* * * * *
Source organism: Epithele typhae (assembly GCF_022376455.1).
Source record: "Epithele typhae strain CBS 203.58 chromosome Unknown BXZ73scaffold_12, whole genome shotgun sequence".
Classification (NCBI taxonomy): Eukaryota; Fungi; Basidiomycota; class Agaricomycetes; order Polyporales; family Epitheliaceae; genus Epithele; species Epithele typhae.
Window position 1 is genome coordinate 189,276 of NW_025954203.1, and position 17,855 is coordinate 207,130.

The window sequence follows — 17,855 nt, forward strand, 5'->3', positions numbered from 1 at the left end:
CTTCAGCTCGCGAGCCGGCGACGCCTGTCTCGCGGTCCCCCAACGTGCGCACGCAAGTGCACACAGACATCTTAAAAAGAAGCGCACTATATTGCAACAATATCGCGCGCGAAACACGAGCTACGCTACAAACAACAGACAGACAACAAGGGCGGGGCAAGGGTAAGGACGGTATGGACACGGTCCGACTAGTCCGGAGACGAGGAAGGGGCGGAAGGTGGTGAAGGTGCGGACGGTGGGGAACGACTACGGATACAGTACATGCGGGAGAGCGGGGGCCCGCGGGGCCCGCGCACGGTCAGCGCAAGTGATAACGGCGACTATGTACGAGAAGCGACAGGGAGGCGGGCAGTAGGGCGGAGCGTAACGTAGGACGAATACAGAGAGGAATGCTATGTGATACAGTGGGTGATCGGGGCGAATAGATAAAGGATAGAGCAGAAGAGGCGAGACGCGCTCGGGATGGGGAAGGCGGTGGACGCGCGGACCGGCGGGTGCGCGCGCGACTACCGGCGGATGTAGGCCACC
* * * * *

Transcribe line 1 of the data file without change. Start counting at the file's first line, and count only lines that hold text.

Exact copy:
Source organism: Epithele typhae (assembly GCF_022376455.1).